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The success function of a $http.put doesn't have access to the this scope of the service it's being called inside. I need to update a property of the service in the call back from the PUT request.

This is a cut down example of what I'm trying to do in a service:

var myApp = angular.module('myApp', function($routeProvider) {
// route provider stuff
}).service('CatalogueService', function($rootScope, $http) {
    // create an array as part of my catalogue
    this.items = [];

    // make a call to get some data for the catalogue
    this.add = function(id) {
        $http.put(
            $rootScope.apiURL,
            {id:id}
        ).success(function(data,status,headers,config) {
             // on success push the data to the catalogue
             // when I try to access "this" - it treats it as the window
             this.items.push(data);
        }).success(function(data,status,headers,config) {
            alert(data);
        });
    }
}

Sorry if there are some errors in the JS, the main point is how do I access the service scope from inside the success callback?

EDIT : while the answer to this question was correct, I switched to the factory method as both Josh and Mark recommended it

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2 Answers 2

up vote 7 down vote accepted

Create a closure over a variable (often called that) that is assigned to this so that your callback functions will have access to your service object:

app.service('CatalogueService', function($rootScope, $http) {
    var that = this;
    ...
        ).success(function(data,status,headers,config) {
          that.items.push(data);

Here is a Plunker that uses $timeout instead of $http to demonstrate.

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3  
I still like the factory method better in this case, but +1 for actually answering the question. :-) –  Josh David Miller Feb 16 '13 at 18:41
    
@Josh, I prefer the factory also. –  Mark Rajcok Feb 16 '13 at 18:42
    
I'm going to go with the factory answer, but I feel like I should choose this as the right answer, as it answered the question. I'll certainly add an edit to my question to mention I've resorted to your question @JoshDavidMiller –  Willshaw Media Feb 17 '13 at 21:59
    
@Skeater That's totally fair. As I said, Mark did answer the question and I dodged it. :-) –  Josh David Miller Feb 17 '13 at 22:07
    
@Josh, it was a good dodge though :) –  Mark Rajcok Feb 18 '13 at 14:43

As far as I know, you can't. But I wouldn't try to run the service that way anyway. Here is a cleaner way:

.factory('CatalogueService', function($rootScope, $http) {
  // We first define a private API for our service.

  // Private vars.
  var items = [];

  // Private methods.
  function add( id ) {
    $http.put( $rootScope.apiURL, {id:id} )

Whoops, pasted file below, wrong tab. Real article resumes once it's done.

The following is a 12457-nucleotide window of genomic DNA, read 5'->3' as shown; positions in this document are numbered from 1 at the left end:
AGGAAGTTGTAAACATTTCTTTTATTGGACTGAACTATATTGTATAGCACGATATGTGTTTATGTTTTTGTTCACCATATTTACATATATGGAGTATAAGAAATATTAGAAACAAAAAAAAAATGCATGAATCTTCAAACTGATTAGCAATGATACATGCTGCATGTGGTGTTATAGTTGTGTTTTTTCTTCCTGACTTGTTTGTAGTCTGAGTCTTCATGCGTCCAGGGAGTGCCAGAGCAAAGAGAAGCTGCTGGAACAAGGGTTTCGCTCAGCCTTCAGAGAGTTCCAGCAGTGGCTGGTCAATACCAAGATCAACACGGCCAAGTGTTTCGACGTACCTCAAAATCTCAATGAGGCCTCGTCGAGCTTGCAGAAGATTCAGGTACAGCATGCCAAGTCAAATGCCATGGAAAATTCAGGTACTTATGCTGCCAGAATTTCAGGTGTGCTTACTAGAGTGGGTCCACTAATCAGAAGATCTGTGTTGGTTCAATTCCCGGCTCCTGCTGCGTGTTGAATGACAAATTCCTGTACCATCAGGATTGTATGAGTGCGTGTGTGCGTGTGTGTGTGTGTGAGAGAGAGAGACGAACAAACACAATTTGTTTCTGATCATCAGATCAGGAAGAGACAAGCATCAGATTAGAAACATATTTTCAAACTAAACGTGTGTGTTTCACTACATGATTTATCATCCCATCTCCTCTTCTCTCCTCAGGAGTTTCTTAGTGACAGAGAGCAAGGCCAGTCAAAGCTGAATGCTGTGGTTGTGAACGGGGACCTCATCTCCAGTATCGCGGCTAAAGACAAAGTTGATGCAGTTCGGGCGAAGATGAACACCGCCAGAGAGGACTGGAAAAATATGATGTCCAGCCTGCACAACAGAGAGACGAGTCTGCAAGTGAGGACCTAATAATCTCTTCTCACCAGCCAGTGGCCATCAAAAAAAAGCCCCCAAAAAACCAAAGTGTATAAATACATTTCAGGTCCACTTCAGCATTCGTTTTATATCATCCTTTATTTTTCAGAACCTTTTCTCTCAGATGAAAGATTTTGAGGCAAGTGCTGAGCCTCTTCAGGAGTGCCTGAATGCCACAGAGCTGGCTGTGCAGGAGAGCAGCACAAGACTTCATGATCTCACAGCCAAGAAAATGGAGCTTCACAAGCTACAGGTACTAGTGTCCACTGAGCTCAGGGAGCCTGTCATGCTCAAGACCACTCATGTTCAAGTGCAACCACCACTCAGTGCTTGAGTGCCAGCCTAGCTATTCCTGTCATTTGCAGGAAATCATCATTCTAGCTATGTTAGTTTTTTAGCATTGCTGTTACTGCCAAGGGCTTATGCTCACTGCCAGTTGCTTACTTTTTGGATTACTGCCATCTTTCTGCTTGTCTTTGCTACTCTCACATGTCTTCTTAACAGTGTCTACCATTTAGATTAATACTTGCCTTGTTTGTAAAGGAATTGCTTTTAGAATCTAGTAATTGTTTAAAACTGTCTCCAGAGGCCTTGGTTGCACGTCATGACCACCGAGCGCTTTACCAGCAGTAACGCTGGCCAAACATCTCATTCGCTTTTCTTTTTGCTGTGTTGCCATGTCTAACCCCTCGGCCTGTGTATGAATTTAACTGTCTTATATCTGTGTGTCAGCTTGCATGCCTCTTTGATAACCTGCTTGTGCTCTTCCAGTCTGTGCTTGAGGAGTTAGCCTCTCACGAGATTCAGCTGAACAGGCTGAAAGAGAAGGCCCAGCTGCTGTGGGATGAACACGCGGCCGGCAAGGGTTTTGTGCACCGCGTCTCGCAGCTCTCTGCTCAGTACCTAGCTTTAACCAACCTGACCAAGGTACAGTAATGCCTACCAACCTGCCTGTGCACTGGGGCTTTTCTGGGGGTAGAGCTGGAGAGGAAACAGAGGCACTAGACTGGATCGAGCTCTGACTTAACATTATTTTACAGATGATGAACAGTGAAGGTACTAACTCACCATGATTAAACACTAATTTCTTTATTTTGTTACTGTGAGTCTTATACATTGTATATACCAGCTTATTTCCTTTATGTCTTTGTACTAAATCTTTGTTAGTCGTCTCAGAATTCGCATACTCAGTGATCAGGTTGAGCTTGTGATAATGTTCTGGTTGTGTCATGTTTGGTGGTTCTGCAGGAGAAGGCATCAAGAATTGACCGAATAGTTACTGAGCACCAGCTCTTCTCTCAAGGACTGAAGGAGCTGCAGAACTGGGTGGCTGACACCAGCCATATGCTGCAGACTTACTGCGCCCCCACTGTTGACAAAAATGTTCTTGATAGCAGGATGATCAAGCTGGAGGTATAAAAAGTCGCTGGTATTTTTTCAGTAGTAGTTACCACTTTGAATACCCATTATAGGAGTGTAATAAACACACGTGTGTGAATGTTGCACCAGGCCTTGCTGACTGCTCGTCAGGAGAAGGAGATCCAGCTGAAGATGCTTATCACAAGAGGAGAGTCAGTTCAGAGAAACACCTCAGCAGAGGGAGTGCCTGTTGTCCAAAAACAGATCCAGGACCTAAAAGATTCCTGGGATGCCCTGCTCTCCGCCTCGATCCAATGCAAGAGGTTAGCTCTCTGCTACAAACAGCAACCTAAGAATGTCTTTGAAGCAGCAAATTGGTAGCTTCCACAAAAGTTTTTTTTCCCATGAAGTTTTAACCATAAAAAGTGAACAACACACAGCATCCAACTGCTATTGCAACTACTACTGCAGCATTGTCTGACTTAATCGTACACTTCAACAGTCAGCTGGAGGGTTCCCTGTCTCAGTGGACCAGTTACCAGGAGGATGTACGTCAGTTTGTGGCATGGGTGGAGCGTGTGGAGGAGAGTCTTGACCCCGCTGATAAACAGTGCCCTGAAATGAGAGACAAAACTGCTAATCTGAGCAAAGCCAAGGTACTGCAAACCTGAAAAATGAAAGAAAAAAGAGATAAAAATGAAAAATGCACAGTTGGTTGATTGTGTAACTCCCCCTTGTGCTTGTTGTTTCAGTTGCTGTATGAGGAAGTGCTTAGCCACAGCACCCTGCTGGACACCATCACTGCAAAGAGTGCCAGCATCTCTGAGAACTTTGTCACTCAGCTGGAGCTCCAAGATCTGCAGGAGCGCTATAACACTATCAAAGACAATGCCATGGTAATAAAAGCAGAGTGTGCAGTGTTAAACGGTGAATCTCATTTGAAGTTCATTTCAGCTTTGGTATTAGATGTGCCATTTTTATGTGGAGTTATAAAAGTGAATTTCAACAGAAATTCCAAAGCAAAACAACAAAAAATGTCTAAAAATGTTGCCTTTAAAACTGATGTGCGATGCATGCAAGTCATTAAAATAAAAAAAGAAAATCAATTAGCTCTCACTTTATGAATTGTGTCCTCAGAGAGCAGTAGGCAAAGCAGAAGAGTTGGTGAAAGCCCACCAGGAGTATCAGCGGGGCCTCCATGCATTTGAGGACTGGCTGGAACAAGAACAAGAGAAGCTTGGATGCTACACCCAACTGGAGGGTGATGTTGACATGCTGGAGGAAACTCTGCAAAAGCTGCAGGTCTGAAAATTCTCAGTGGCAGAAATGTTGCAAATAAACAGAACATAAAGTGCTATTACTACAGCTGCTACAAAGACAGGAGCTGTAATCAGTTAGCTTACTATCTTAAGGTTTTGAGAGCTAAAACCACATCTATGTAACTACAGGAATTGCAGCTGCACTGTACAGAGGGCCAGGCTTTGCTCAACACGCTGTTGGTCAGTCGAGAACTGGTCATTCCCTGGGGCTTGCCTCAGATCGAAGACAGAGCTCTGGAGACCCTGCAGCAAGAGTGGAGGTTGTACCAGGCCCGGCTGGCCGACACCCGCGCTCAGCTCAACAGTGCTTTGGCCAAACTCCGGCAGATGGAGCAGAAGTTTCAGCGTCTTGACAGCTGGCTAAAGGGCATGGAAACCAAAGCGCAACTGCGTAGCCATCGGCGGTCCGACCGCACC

.success(function(data,status,headers,config) { items.push(data); })
    .then(function(response) { console.log(response.data); });
  }

  function store( obj ) {
    // do stuff
  }

  function remove( obj ) {
    // do stuff
  }

  // We now return a public API for our service.
  return {
    add: add,
    store: store,
    rm: remove
  };
};

This is a very common pattern of developing services in AngularJS and it doesn't require any use of this in these cases.

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I'm trying to understand the difference between a service and a factory, but I thought factories were supposed to return themselves, and services weren't: stackoverflow.com/questions/13762228/… –  Willshaw Media Feb 15 '13 at 23:14
    
When I copied and pasted your code, I forgot to change it to .factory. I updated the answer. Services are created using one of several module methods. factory returns whatever you want and service takes just a constructor that gets run by the provider, which returns the new object. Without resorting to some JavaScript magic, you'll want to use factory to store results from asynchronous operations. –  Josh David Miller Feb 15 '13 at 23:26
    
Ok, so I've got around the items issue by doing what yo've outlined above, but now I'm getting the same problem trying to call a different method from the factory in the success callback. I'm downloading some data, and if it downloads successfully I want to call a store() method to write that to localStorage. In your code example it'd be like calling the get() method for example. –  Willshaw Media Feb 17 '13 at 22:10
1  
You need to return a public API of a private implementation. Then you never have to call this. I updated the answer. –  Josh David Miller Feb 17 '13 at 22:30
    
@JoshDavidMiller will this work if you expose a scalar variable or array in your return object? I noticed that you only returned functions. –  Julian Aug 28 '13 at 23:33

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